Lysosomes are the primary site for removal of old and misfolded proteins and to maintain cellular homeostasis, and positive lysosomal modulation has been shown to enhance protein clearance to protect against protein accumulation pathology. Small-molecule lysosomal modulators, for instance Z-Phe-Ala-diazomethylketone (PADK), at appropriate concentration elicit marked up-regulation of cathepsins and other lysosomal enzymes without any indications of synaptic compromise, behavioral abnormalities, or major organ malfunctions. Recent work designed and synthesized compounds with the objective to improve potency, selectivity, and metabolic stability. We utilized the PADK structure as a departure point to develop a non-peptidyl lead series. Resultant structures demonstrated that we could remove the internal amide linkage, eliminate the highly reactive diazoketone moiety, and develop highly flexible, enantioselective routes for first-in-class compounds. The lead series maintained or improved the modulatory profile of PADK, providing protection in the hippocampal slice model of protein accumulation that exhibits experimentally-induced phosphorylated tau deposits, ubiquitinated inclusions, and synaptic compromise. Results from animal studies and preliminary safety assessment will be presented. The novel compounds will be used to further design efficacious modulators, for protective agents that enhance protein clearance, promote synaptic integrity, and slow the progression of proteinopathies.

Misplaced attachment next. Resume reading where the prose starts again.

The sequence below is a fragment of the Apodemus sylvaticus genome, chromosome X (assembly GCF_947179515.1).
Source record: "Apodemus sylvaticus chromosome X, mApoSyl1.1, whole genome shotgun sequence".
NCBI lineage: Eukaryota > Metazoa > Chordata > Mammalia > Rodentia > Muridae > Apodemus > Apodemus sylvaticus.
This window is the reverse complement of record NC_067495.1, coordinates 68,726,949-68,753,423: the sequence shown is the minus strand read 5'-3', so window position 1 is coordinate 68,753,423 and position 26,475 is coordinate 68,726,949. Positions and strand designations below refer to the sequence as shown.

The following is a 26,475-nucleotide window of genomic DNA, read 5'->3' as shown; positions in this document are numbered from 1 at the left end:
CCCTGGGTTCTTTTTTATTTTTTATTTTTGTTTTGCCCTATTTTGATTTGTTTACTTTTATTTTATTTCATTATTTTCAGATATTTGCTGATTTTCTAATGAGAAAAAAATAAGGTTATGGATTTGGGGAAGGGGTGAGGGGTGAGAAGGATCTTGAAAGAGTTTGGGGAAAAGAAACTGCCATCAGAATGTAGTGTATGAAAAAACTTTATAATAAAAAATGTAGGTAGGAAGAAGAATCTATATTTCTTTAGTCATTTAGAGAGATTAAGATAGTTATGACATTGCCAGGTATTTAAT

protein accumulation diseases
positive lysosomal modulation